Since Jan. 4, when the stock languished at a now measly-looking 38, it has more than quintupled to 195 7/16 at Tuesday's close. But investors and analysts are wondering: How much higher can it go? And closely tied to that question is another chin-scratcher: What's the company really worth?
Donaldson Lufkin & Jenrette
analyst Jamie Kiggen took a stab at both questions Tuesday, helping to send the stock 27% higher. Kiggen issued a research note arguing that RealNetworks is undervalued, using as a benchmark the proposed merger of
In the note, Kiggen initiated coverage of RealNetworks with a buy rating and a $250 price target. He also stressed that "RealNetworks trades at a significant discount to its peers" based on a ratio of market capitalization to gross profit. Based on Monday's closing prices, RealNetworks' ratio of 64 is 58% lower than broadcast.com's acquisition multiple of 150, says Keegan. (DLJ has no underwriting relationship with RealNetworks.)
Since the Yahoo!-broadcast.com deal was announced Thursday, RealNetworks' stock has rallied 60%. That has pushed its market cap from $4 billion to $6.45 billion as of Tuesday's close, catapulting the company over the $5.7 billion price tag put on broadcast.com.
Despite this run, some analysts think there is even more short-term upside. David Readerman, an analyst with
Thomas Weisel Partners
, is one of them. "On my calls with institutional accounts there's a tremendous interest on the part of investors to increase their participation in franchise Net names," says Readerman. "My recommendation to investors is get in." (Thomas Weisel has no underwriting relationship with RealNetworks.)
Although interest in high-bandwidth Internet connectivity and media existed prior to the Yahoo! deal, Readerman says the acquisition was a "very strong endorsement" of streaming media. Readerman is particularly keen on RealNetworks' ability to leverage its growing base of users into an advertising revenue stream. At the end of last year, RealNetworks said that 50 million registered users had downloaded its flagship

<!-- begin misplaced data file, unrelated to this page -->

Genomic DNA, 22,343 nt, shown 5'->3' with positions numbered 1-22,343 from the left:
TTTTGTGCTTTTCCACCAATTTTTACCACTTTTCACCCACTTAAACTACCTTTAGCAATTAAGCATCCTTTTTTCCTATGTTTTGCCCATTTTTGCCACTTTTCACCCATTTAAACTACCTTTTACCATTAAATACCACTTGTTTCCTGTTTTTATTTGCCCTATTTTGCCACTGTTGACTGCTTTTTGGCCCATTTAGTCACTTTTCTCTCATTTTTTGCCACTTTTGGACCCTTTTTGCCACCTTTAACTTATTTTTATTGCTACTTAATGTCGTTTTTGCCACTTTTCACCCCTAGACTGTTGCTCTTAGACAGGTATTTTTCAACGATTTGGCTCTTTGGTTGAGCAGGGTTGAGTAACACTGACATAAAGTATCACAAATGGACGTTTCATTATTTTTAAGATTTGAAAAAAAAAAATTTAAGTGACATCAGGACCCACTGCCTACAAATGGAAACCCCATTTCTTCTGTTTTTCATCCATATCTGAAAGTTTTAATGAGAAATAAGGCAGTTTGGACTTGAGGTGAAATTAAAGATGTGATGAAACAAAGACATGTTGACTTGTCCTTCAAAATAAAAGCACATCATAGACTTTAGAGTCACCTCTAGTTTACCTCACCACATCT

product, with new users growing more than 300% in 1998. That number is surely higher this year, as the company estimates that 175,000 copies of RealPlayer are downloaded every day.
Readerman figures that each copy of RealPlayer on a PC was worth around $85 before the Yahoo! deal broke. Assuming a base of 55 million players, that puts the value of the company at $4.7 billion. But Readerman thinks the figure could go higher. "I think it can move to $125 to $150 per user," he says. That would peg the market cap in the neighborhood of $6.9 billion to $8.3 billion, suggesting room for further upward movement in the stock in the $200 to $250 range.
Rob Martin, an analyst with
Friedman Billings & Ramsey
, is also bullish on RealNetworks. Martin, who has a buy rating and $200 price target on the company, says his current revenue estimate of $98.4 million in fiscal 1999 implies just $5.2 million in advertising revenue, with the remaining $93.2 million coming from software licensing revenue. Real's value as a advertising and commerce-driven media platform, says Martin, far exceeds its core software licensing opportunity.
"I would guess the
price would be farther north than where it is now," says Martin, whose firm has no underwriting relationship with Real. RealNetworks CEO Rob Glaser "thinks he has the potential to be the next media franchise on the Net."
Then again, analysts are quick to caution investors about the risk of betting on a company that's competing with
. RealNetworks has been able to hold on to its 85% market share in the streaming media market, but maintaining that reach is a day-to-day battle. In its new Web browser,
Internet Explorer 5.0
, Microsoft is promoting its NetShow Media Player.
"It's very difficult to invest in the line of Microsoft's fire," says Readerman. "The industry is littered with examples of failures due to Microsoft. This is not risk-free."